Cam Ward rested his pads against his new locker stall.
After calling the far left corner of the dressing room home since 2006, Ward was relocated to the front of the room in the summer’s renovations.
“It’s a little bit different when you play seven years in the same stall and then get moved,” he said with a smile. “They did an outstanding job in renovating this dressing room, and I get to sit beside my good ol’ pal Chad LaRose, so that’s always nice.”
It’s a small adjustment, sure, but adjustment seems to be the operative word for many around the league in this young season.
For Ward, it’s the adjustment to game-speed without the benefit of exhibition games. It’s the adjustment to a new, but familiar goalie coach. It’s the adjustment – however slight and perhaps meaningless – to a new stall in the dressing room.
On the ice, Ward is settling into his game, getting more comfortable period by period. Going from zero to 60 was seemingly the toughest on the goaltender position. Not seeing game-action in a preseason setting, Ward said, was the biggest setback.
“You have to emphasize your practices and make sure you’re doing what you can to get sharp as quick as possible,” he said. “It’s been a difficult adjustment for myself, but I’ll continue to work at it.”
The best way to overcome early adversity is to keep playing. Ward has started in four of the team’s first five games. He said he thought Monday’s game against Boston – despite the 5-3 outcome – was his best performance thus far.
“I expect myself to be playing at my potential right off the bat, and it’s been difficult,” he said. “I thought my best game was against Boston. I hate to lose, and I’m never satisfied with that, but I felt I was moving well, and I felt more like my old self. I want to take the positives away from a game like that.”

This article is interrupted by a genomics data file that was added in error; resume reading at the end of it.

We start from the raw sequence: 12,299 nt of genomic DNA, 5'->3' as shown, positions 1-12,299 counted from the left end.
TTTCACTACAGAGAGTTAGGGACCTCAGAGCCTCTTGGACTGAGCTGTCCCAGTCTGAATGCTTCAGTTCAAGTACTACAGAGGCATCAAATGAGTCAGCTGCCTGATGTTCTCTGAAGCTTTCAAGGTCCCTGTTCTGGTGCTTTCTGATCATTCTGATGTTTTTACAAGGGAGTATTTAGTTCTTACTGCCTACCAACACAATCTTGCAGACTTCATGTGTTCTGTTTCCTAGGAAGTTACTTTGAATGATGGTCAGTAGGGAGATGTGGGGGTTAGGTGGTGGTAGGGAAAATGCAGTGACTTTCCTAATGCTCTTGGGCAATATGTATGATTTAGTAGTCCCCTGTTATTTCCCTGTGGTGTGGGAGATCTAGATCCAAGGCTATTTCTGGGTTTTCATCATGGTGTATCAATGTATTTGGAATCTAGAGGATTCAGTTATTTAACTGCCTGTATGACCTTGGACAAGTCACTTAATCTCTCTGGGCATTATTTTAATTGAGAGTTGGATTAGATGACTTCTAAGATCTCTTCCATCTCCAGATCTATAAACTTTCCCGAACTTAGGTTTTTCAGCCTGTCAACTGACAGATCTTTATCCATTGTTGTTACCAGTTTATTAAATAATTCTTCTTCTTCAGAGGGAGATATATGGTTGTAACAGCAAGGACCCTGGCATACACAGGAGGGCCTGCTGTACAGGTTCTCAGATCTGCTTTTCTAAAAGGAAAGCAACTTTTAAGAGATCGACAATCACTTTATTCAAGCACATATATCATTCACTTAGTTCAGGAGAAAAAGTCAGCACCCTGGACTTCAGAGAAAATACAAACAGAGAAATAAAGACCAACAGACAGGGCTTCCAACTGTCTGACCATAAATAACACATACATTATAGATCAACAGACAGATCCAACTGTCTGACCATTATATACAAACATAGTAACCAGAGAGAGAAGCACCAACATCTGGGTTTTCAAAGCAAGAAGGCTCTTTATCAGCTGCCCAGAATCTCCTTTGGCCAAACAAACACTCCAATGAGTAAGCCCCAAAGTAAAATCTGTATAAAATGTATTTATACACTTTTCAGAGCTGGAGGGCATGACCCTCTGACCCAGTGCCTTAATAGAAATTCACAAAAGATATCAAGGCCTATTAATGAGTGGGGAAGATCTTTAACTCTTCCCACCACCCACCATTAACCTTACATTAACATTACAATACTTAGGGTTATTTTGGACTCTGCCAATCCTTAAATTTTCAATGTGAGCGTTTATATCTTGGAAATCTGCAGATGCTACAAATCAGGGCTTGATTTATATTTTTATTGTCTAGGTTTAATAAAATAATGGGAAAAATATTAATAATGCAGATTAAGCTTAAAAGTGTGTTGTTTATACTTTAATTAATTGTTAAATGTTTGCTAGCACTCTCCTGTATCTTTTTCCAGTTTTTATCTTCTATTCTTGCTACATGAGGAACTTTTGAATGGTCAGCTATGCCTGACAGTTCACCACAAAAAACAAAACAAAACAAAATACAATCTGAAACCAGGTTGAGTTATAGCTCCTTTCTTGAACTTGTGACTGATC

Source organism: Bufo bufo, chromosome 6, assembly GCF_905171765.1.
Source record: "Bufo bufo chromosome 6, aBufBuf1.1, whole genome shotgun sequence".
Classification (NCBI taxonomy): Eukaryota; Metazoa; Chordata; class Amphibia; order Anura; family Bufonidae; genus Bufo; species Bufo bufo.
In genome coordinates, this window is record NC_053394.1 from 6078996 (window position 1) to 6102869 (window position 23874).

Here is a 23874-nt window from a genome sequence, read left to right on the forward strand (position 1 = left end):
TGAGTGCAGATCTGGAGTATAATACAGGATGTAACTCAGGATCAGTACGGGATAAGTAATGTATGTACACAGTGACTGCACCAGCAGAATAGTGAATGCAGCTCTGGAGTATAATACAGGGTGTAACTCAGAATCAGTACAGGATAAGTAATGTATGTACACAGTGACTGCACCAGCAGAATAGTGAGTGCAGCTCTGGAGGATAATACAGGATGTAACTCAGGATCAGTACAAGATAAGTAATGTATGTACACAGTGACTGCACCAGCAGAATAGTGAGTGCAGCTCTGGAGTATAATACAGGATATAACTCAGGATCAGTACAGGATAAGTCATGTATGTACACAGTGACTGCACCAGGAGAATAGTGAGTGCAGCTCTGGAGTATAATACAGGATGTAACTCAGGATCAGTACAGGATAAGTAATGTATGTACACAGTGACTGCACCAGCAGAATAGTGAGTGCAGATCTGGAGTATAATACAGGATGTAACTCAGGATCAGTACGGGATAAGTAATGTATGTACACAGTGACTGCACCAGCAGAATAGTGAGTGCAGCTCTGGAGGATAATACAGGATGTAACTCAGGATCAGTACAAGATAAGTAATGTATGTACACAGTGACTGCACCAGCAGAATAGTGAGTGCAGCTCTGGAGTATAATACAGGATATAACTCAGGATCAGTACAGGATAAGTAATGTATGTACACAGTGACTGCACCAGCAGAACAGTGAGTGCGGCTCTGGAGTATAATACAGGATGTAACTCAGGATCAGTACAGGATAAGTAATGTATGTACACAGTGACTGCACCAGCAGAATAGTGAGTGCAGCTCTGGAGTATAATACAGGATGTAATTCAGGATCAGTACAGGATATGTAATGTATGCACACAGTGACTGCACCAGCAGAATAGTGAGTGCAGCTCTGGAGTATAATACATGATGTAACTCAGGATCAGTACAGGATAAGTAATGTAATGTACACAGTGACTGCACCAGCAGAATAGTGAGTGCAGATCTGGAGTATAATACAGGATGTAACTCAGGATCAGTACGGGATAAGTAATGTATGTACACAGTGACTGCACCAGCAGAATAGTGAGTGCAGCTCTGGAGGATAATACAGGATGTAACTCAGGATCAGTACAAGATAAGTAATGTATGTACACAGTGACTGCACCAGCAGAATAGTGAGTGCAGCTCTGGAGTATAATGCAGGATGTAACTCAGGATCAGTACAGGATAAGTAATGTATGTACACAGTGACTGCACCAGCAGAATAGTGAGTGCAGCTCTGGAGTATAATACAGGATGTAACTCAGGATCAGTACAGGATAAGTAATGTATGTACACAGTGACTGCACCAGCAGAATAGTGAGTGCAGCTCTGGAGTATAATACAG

In four games, Ward has recorded a 4.50 goals-against average and a .861 save percentage. Those numbers are off-pace of what might be expected from a top goaltender, but Ward said he’s only concerned about one statistic: wins and losses.
“I take pride in it (goals-against average and save percentage), but it doesn’t tell the whole story like wins and losses do,” he said.
“We all know how difficult it was getting out of the block for different guys,” head coach Kirk Muller said. “I see it in his game. He’s getting sharper and stronger, and that’s good for us.”
While it’s impractical to project how many games Ward will play this season, he has been a perennial workhorse; in his seven-year career, he’s played in 68 or more games – at least 83 percent of the season – four times. An equivalent marker in a 48-game season would be nearly 40 games.
In the 1994-95 48-game season, eight goaltenders played 40 or more games. Patrick Roy and Trevor Kidd ranked tied for first with 43 games played.
The shortened season heightens the importance of the backup goaltender as wins and losses become more dire. Enter seven-year NHL veteran Dan Ellis, who made 40 saves in a winning effort against Buffalo last Friday.
“I thought he played outstanding in Buffalo, and that’s what we need when he steps in,” Ward said. “I heard a lot about Dan before he came to the team, and I heard nothing but great things about how he is as a goaltender and how he is off the ice. It didn’t take us long to jell together. You have to have a good partnership. As we all know, it takes two good goaltenders through the season.”
Directly overseeing this tandem is goalie coach Greg Stefan, who rejoined the coaching staff after serving as a pro scout in 2011-12. Stefan’s predecessor, former Canes goalie Tom Barrasso, helped Ward refine the finer points of his game, he said.
“He was such a good teacher of the position in going over video and not skipping out on any of the small details,” Ward said. “You never want to be complacent. You never want to be satisfied with just being good.”
With that said, Ward is happy to again be under the tutelage of Stefan, who served as the team’s goaltending coach when the Hurricanes won the Stanley Cup in 2006.
“He knows my game. He knows how I am as a person, and we know how to interact with one another,” Ward said. “We’ve got a good track record together, so hopefully we can recreate some of that magic that we had in my rookie year.”
That magic, that feeling, that confidence is working its way back into Ward’s system after an abnormal nine-month layoff. The results might not have been immediate, but he’s determined to be better.
“My main concern is my wins and losses. Being 1-3, I’m not happy about that,” he said. “At the end of the day, it’s about winning hockey games.”
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